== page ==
The Westerville City School District’s latest state report card indicates that students once again attained high levels of academic achievement during the 2013-2014 school year, but also revealed areas that need evaluation and improvement. The Ohio Department of Education (ODE) last week released its revamped report cards for all Ohio public schools and school districts. Westerville earned five A’s, three B’s and one F.
Eighty percent of students now must pass state tests for a school/district to meet the state indicator. This is up from 75 percent in prior years. Dr. Richard A. Ross, State Superintendent of Public Instruction, said “Some districts and schools will see lower grades on their report cards this year in certain areas because Ohio has raised the bar. The goal is to continually challenge the 1.6 million girls and boys in Ohio’s classrooms and make sure they are prepared to succeed as they complete school and graduate to college and careers.”
Westerville earned straight A’s in the Progress category, which grades each school district’s average progress for its students in math and reading, grades 4-8. It looks at how much each pupil learns in a year and whether they got a year’s worth of growth, less than a year, or more than a year. Westerville’s straight A’s in Progress means that on average, students are gaining significantly more than a year’s worth of growth each school year. Value-Added scores for Westerville got the top ranking on Overall, Gifted, Students with Disabilities, and Lowest 20 Percent in Achievement. This marks an improvement from last year’s Gifted Value-Added grade, when Westerville earned a C.
Westerville’s Graduation Rate received a B for 90.2 percent of students having graduated in four years; and an A for 95 percent of students having graduated in five years. Last year Westerville earned B’s for both four and five-year graduation rates.
The Achievement ranking combines two results for students who took the state test. Westerville’s Performance Index score of 103, which reflects how well students did on Ohio Achievement Assessments and the Ohio Graduation Test, earned a B from the state (85.8 percent). The district also earned a B for Indicators Met (87.5 percent), which reflects the percentage of students who passed each assessment. This compares to last year’s grades of B and A, respectively.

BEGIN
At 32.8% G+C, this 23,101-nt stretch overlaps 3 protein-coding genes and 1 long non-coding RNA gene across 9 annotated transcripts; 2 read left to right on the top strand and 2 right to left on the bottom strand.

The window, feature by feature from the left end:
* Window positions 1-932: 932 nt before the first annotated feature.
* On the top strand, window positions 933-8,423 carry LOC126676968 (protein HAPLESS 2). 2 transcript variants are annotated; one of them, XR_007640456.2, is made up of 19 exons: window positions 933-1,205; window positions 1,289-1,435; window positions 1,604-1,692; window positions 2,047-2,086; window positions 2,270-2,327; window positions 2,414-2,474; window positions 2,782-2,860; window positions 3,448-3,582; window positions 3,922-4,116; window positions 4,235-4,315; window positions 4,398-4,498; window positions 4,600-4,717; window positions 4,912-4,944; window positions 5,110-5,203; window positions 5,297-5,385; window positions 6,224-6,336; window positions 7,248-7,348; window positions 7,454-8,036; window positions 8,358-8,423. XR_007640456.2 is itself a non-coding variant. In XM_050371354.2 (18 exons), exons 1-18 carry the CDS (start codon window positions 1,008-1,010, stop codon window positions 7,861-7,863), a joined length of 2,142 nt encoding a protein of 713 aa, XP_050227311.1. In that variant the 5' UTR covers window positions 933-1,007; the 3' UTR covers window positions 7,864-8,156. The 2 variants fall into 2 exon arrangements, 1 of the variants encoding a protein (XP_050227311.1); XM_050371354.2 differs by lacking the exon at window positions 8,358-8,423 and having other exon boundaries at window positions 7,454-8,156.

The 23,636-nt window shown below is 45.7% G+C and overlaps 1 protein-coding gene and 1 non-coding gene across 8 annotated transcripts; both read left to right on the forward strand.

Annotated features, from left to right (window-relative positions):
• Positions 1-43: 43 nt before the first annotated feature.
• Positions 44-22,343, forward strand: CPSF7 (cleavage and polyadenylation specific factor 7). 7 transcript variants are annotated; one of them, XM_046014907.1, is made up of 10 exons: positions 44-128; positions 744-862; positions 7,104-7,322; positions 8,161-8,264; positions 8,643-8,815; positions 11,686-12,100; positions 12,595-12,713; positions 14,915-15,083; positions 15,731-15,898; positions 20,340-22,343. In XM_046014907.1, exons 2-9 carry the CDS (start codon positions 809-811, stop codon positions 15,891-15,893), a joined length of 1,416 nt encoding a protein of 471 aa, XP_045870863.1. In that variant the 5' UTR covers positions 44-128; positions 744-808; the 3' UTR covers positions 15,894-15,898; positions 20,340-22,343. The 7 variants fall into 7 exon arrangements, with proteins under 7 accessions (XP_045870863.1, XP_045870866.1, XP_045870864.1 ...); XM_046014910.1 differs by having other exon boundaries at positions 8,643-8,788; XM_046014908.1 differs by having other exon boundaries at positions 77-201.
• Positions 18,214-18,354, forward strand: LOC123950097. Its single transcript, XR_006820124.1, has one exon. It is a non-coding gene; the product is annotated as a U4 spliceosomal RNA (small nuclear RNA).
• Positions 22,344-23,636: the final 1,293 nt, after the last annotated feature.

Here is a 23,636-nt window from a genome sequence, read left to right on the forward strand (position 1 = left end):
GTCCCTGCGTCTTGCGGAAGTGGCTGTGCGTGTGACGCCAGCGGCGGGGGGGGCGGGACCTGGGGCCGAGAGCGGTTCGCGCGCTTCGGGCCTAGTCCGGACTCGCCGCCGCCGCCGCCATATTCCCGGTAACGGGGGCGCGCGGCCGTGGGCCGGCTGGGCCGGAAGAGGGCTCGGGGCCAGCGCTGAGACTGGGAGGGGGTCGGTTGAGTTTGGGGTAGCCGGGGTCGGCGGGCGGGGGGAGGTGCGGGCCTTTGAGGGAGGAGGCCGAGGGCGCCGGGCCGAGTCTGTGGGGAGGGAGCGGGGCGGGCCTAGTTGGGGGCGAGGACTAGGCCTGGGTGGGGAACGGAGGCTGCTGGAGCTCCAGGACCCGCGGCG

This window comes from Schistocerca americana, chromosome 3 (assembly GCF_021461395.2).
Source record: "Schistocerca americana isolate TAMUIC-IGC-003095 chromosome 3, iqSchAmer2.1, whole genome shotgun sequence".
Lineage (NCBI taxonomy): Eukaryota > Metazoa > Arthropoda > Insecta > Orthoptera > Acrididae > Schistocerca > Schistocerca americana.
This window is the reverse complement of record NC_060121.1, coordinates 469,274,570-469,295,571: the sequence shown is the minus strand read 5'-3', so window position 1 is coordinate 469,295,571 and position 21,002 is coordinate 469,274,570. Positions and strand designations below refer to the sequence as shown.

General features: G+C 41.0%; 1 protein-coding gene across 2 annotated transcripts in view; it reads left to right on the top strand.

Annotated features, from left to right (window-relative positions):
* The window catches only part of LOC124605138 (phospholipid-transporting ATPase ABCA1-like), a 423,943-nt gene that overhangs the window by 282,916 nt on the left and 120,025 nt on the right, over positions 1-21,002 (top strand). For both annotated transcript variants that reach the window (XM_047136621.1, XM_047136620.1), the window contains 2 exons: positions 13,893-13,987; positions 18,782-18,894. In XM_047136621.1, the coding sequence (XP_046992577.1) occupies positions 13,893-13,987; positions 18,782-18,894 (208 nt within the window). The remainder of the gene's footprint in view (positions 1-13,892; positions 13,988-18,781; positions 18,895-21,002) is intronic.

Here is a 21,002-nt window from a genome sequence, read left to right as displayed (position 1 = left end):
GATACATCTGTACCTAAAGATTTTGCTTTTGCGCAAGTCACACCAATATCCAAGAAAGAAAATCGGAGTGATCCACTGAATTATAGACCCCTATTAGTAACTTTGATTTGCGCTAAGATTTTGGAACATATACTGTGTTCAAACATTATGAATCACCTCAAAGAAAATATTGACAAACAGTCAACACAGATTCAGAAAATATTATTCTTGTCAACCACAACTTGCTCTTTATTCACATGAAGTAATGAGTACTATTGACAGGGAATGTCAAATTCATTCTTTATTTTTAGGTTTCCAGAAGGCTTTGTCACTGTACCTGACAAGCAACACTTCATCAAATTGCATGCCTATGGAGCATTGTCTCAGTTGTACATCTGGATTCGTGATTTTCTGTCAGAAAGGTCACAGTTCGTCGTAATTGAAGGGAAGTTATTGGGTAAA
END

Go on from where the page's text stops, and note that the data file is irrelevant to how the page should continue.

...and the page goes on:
Westerville City Schools received an F on the Gap Closing component, compared to a C last year, with annual measurable objectives scoring at 54 percent. This grade reflects how well students are doing in reading, math and graduation, regardless of income, race, ethnicity or disability. Dr. John Kellogg, Westerville’s Superintendent, expressed disappointment in this grade. “Our actual performance on this measure is comparable to the prior year for which we received a C grade,” he explained. “However, as this is one of the areas where the bar has been raised by the state, this year’s grade dropped. We will be working to identify what factors are preventing us from achieving at higher levels, and then addressing those factors.” Dr. Kellogg said a presentation would be made at a Board of Education meeting in October to discuss the Report Card and the district’s strategies for improvement.
The 2014 report cards eventually will include grades for 10 measures, including Performance Index, Value-Added and Graduation Rate. Overall school and district grades will not be calculated until 2016 to give districts time to adjust to new learning standards and new state tests. Grades also are included for career technical planning districts and dropout recovery schools.
New this year is Prepared for Success data that tells communities whether their local schools are keeping K-12 students on track to be ready for college or careers at graduation. This category, however, is not graded. The Prepared for Success measure lists how many of last year’s students received a college-ready score on the ACT and SAT college admissions exams; how many students earned honors diplomas; and how many career-tech pupils earned the credentials required to work in various industries. The measure also reflects student performance on Advanced Placement exams and how many students took courses that offered both high school and college credit.
The K-3 Literacy measure, new this year, focuses on students in the primary grades who are diagnosed as reading below their grade levels at the beginning of school and tracks whether their reading improved over the course of last school year. After reviewing the K-3 Literacy data they had submitted, several school districts uncovered errors and alerted the ODE. Given that grades for this measure are calculated using an average of all schools’ reported data, errors made by one school can affect the letter grades of all others. As a result, the department is reporting this data on a preliminary basis and will calculate letter grades at a later time once all data is confirmed.
Grades and data for all schools and districts, including community schools, are being released on Ohio’s interactive report card site, reportcard.education.ohio.gov. The interactive report cards have been enhanced for 2014 to include new measures that offer parents more information.